Not everyone is cut out for the hustle of the writer or the whore. For those who are, it can feel like a matter of life or death. Many writers feel they don’t have any other options—they must write, or they will die. Have you ever met a more miserable workforce? Writers love waxing poetic about the tortuous miseries of writing. Is there such a thing as a happy writer? At least I like whoring.
Whoring is a means of survival, yes. When faced with the option of working more hours for less money with no control over their schedule, the sex worker may feel “forced” to preserve their dignity and return to whoring. For some, whoring is simply a means to an end: a way to pay the bills, put food on the table, and keep the lights on. For others, whoring is vocational: a calling, a connection to one’s higher purpose, the thing they are meant to do in this life.
Evidently, Crad’s resiliency and determination to make it as a living writer—which is to say, both a full-time writer, and one who was also alive—suggest writing was his calling.
“Whenever I considered giving up on the street, several thoughts hit me: I imagined myself in the future as another failed writer about whom it would be asked (as it was about every flash in the pan), “Whatever became of him?” I hated to think of myself as being cast into the hell of whatever-became-of. Then I thought of all the lousy jobs I’d had before walking out on all that to become a full-time writer. I couldn’t go back to another shit job; neither could I work up any enthusiasm for a better job requiring some commitment. All I wanted to do was write.”
Writing is a calling for me, too; whoring is somewhere between occupational and vocational. Sex work is my job, the thing I do to pay my bills—and, it must be said, the frequent subject of my work—so that maybe, one day, writing—perhaps about something else!—can be my full-time job. May a whore dream?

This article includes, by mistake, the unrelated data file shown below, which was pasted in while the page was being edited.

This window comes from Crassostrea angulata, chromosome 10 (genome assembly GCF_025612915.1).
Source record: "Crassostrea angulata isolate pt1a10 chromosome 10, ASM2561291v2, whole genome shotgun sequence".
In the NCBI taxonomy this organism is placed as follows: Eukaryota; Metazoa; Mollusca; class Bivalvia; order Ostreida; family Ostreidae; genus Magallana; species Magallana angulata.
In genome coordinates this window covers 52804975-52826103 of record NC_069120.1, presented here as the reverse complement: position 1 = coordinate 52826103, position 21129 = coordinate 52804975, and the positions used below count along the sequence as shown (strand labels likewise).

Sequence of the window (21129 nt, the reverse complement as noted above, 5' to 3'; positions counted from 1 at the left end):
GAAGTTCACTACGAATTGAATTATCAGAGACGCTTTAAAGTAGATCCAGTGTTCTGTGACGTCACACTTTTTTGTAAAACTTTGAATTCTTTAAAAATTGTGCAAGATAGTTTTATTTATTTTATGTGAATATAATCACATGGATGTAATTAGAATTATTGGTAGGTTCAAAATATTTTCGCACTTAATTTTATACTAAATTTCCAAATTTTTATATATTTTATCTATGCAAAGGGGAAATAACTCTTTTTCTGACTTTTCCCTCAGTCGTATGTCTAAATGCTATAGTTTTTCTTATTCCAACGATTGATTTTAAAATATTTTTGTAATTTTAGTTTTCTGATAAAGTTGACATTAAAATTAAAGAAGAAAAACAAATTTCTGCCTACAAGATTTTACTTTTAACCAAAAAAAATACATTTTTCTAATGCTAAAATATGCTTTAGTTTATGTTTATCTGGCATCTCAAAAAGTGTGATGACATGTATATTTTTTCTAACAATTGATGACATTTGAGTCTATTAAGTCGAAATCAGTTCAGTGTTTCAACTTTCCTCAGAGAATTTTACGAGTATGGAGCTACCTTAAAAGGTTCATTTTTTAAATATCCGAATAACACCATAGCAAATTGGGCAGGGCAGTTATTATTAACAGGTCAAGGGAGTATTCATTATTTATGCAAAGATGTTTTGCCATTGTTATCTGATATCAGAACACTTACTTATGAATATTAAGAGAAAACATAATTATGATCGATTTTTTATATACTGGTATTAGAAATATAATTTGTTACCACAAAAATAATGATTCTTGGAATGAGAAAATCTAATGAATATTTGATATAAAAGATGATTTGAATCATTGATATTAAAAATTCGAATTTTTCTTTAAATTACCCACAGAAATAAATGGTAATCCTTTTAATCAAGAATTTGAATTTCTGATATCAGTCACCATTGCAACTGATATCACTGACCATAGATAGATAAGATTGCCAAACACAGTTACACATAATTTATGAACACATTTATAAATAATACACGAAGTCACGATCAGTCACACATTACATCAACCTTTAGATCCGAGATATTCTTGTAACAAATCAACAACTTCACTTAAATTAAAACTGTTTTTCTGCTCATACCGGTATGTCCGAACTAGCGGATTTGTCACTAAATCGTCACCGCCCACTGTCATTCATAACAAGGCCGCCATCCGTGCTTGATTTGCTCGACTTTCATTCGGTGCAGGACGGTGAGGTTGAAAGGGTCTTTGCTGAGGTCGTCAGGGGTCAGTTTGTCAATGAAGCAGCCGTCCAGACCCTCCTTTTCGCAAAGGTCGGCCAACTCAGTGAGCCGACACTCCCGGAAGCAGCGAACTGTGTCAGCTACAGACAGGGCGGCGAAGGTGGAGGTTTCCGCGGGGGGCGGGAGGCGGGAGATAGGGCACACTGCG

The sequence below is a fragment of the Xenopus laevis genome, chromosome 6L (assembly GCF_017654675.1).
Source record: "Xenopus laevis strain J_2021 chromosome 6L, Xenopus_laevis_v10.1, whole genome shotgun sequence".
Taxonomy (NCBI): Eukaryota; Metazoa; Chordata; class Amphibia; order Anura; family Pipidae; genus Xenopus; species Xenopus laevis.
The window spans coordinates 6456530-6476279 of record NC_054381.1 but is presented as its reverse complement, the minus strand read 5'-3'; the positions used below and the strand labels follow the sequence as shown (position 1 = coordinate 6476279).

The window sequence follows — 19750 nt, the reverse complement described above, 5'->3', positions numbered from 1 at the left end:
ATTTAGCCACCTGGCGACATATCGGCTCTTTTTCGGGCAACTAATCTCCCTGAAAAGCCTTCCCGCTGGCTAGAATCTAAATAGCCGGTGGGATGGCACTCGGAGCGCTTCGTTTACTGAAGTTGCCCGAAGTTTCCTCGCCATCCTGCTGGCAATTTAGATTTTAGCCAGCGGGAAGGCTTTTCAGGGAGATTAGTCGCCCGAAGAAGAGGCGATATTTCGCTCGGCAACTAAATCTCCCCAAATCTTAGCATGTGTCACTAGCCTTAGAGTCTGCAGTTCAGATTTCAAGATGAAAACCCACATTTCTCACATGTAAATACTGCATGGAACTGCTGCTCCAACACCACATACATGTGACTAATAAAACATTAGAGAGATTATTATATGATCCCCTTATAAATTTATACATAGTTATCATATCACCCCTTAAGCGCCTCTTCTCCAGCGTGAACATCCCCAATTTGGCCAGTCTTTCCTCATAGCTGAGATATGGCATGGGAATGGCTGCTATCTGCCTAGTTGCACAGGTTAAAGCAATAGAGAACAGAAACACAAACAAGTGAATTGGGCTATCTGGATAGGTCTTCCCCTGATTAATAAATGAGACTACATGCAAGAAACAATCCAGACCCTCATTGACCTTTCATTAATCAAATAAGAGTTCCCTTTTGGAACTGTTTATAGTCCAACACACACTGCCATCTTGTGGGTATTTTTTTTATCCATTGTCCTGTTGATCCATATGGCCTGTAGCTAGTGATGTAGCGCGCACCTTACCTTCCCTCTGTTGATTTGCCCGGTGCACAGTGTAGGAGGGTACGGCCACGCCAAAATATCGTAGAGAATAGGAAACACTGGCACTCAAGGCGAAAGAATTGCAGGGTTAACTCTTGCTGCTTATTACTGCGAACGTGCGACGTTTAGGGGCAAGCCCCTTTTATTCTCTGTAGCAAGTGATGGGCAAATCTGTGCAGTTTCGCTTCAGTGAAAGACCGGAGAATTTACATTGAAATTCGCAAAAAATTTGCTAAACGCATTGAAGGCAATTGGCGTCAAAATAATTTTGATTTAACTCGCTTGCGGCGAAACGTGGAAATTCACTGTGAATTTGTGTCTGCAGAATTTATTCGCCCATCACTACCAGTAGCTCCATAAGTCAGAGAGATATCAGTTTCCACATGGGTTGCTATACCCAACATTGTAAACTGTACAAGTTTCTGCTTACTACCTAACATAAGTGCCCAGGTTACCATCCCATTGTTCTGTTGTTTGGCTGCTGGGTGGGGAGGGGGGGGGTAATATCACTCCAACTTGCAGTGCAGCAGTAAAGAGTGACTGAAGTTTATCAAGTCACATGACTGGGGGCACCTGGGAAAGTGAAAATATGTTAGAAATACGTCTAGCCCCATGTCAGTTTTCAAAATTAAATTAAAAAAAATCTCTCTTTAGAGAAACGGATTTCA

Sex work puts the mind, body, and soul on display—as does writing. Writers and sex workers are public figures ripe for dissection. We peddle our guts for a living, our incredibly intimate bodies of work for sale, whether it’s on Yonge Street, at the strip club, or on the shelves of Chapters Indigo. Buy my story. Buy my body.
For the writers who claim their lives are misery, we, the reader, only validate and glorify that pain. We support their addictions, feed their demons, because they give us what we want: their body of work. Is the reader exploitative, then? Are you, dear reader, a dirty john?
In early 2014, Nicole told me Crad was sick with cancer. Did I want to go with her and Dan to visit him in the hospital? I felt starstruck and intimidated by the notion, so I said no. A few months later, after reading yet another one of his books, I mustered up the courage and gave Nicole a ring: I was ready to visit Crad. Too late, came the response. He was dead. Seventeen years on the street and thirty-three books later: gone. I was gutted.
How stupid I was. In Crad’s name, I vowed I would never hesitate to visit someone—let alone a hero—on their deathbed. He would have liked me, I think. Street meat, just like him.
Excerpted from Modern Whore by Andrea Werhun and Nicole Bazuin, out now from Strange Light Books.